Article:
Few films mirror the experience of reading a book with cinema and novels being two very different mediums of storytelling. They’re each structured specifically to enhance the story through the way you consume them. As a film buff and avid reader, I appreciate both. But sometimes I fall upon a book that feels quite more cinematic than most or even more rarely, a film that feels little more like a book than others. In regards to the latter, with director Derek Cianfrance’s films, I always get that vibe. Not to say they are less cinematic than other films. By far, they are astonishing feats of filmmaking. But the way Cianfrance unfolds a story, measures its pace, and crafts characters through such defined and nuanced moments fall in line with novelized storytelling – in a very pleasantly surprising way.
Where Cianfrance uses this – I suppose – signature style of his so effectively in Blue Valentine and The Place Beyond the Pines, it’s a bit of a bummer that it doesn’t work as well with a story like the one in his latest film, The Light Between Oceans. Starring Michael Fassbender and Alicia Vikander, we explore the story of a couple who through tragedy make a decision that ultimately may separate them forever. It’s billed as an epic and melodramatic romance, a sure departure from the director’s previous work that makes you wonder what exactly attracted him to the project.
We first meet Tom (Fassbender), a keeper of a lighthouse off the coast of Western Australia. A veteran of war, Tom is a quiet, reserved individual, looking forward to a life of solitude on the lighthouse’s island. Then he meets Isabel (Vikander), a spirited young woman, during a visit to the mainland, and she slowly but surely captures his heart. They get married, and she joins his isolated existence on the island. Their relationship is tender, loving and respectful, all aided by the purely transcendent chemistry between Fassbender and Vikander. Eventually, their fairy tale of sorts comes to stop when Isabel suffers a miscarriage and then another just two years later. Their hopes of having a family are dashed until, by some miracle, they spot a row boat ashore with a crying baby and a dead man inside. Knowing the right thing to do would be to report the baby and dead man, presumably the father, to the authorities, the freshly painful loss of their second child makes Isabel plead with Tom to not tell anyone, to keep and raise the baby as their own. Despite his better judgement, Tom’s love for Isabel prevails and they keep the baby girl. Of course, a couple years later, it comes to light that the real mother (Rachel Weisz) of their daughter is still alive, and it wrecks Tom and Isabel to know that the daughter they’ve come to love and cherish doesn’t truly belong to them.
The story is fairly straightforward, and even perfunctory when looking at it as a whole. The characters act in the way you expect, and despite Cianfrance’s attempts to layer the film with long, sweeping moments and beautiful cinematography, it doesn’t do much to elevate the story into something more unique, or at least more riveting. Given its over two hours long run time, its languid pace doesn’t help. All it does is build up to moments that aren’t as emotionally rewarding as one would expect them to be.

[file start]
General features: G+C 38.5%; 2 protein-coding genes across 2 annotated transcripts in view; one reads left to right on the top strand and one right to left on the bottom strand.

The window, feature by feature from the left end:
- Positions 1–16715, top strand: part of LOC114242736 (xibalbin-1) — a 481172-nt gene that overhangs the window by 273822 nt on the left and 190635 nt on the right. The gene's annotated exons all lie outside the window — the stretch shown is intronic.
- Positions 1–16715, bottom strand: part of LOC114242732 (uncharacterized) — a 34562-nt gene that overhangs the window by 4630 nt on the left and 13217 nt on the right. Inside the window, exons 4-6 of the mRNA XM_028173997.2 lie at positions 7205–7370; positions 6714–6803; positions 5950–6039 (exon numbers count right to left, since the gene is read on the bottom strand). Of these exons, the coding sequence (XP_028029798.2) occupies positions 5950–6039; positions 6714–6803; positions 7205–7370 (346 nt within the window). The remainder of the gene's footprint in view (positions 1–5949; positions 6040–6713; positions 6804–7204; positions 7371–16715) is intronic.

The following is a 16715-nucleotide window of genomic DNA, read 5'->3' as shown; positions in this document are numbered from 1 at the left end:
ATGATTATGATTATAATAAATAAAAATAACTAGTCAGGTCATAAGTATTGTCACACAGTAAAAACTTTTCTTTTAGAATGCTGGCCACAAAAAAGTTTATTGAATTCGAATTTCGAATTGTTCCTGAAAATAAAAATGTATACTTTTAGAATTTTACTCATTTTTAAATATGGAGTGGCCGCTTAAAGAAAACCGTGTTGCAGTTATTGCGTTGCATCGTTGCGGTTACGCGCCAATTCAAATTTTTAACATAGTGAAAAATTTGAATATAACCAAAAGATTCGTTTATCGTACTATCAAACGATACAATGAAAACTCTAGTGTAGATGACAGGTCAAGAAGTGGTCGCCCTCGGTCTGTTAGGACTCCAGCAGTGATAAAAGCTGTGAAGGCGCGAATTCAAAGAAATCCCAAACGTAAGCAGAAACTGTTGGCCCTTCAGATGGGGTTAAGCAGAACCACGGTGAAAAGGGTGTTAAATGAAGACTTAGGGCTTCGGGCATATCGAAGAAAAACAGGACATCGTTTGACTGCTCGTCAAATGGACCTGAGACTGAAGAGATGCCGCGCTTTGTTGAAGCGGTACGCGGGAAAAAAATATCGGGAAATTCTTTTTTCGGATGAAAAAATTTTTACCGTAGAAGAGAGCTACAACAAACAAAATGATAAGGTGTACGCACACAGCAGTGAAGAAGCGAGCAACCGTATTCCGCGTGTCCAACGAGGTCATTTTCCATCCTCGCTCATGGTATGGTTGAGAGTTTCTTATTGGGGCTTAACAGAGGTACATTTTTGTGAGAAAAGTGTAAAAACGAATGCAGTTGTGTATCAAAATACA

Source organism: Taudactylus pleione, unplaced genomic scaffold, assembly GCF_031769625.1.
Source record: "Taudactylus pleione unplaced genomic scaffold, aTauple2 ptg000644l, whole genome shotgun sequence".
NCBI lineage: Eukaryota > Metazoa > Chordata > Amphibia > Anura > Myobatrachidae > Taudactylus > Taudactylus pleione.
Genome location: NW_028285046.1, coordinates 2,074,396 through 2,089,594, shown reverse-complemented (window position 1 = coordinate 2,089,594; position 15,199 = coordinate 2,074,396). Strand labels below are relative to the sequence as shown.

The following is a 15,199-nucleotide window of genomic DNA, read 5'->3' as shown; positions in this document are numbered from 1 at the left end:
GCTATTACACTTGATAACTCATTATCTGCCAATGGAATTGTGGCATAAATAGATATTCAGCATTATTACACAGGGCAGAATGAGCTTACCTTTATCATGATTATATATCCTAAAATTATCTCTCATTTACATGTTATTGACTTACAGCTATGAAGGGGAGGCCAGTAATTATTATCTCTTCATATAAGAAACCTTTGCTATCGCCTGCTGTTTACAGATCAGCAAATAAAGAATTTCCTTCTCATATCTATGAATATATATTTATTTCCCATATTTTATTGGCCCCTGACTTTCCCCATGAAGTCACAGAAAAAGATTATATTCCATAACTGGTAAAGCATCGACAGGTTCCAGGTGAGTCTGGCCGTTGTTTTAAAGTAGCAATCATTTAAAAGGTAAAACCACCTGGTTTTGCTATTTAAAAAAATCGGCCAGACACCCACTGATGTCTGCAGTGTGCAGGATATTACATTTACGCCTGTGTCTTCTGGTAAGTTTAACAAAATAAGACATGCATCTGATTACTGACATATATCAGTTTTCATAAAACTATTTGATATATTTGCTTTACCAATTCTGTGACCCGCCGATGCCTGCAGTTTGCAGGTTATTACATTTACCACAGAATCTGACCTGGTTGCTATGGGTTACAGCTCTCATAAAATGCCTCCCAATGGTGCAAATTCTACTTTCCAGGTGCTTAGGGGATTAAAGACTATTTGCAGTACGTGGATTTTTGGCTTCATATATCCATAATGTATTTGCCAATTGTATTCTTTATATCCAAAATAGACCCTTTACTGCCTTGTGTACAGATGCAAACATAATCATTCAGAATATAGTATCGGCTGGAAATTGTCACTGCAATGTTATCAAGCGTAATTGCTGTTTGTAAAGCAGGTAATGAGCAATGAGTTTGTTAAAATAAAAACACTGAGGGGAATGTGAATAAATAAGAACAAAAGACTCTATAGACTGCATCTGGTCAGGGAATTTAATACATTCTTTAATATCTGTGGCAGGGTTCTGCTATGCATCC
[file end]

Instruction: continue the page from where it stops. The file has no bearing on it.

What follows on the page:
Yet, even with its flaws, there are quite a few moments filtered throughout that are pure standout scenes. One of the most dreadful things is experiencing a miscarriage and the look on Isabel’s face when she realizes that she’s having another one is excruciating. The fear, the knowing that you’re going to experience something like that again, along with the helplessness, made that scene one of the most visceral and heartbreaking things I’ve seen in film.
The second half of the film is a bit more exciting, in that there’s much more going and the stress of the situation comes to the forefront. This is the biggest indication of the movie’s failings, where it should have had you fully invested at this point; any kind of interest slowly starts to wane. As an audience, we aren’t given the tools to equip ourselves to care enough to take anyone’s side, and while the performances are good, the story proceeds in a mechanical fashion.
This is when its sluggish pace starts to hinder your enjoyment, the beautiful shots feel overdone, and Vikander’s apt crying skills start to become frustratingly redundant. Once we arrive to the end, it becomes a question of who this movie is about, and that’s never really clear. Tom might be the most central character, but his presence doesn’t command as much as Vikander or even Rachel Weisz’s. Was it a movie about this couple’s relationship? The snapshot of time we’re given doesn’t do nearly enough to show how they’ve grown or learned from the experience, which frankly would’ve have been distinctly interesting and a perfect avenue for a director like Cianfrance to explore. In the end, we’re given a fairly straightforward conclusion, one that rests on a fine performance from Fassbender, but still doesn’t hit any emotional storytelling touchstones I had hoped the movie would finally deliver.
So yes, in many ways, The Light Between Oceans very much feels like a book, maybe one I was slightly disappointed by, but definitely not a movie I regretted seeing. Cianfrance is one of the few directors that can tap into human emotion with a delicate tenderness that I find so refreshing. He does it here a few times in this film, and if only it wasn’t weighed down with such melodrama, it could have been something remarkable.
The Light Between Oceans opens in theaters on Friday, September 2.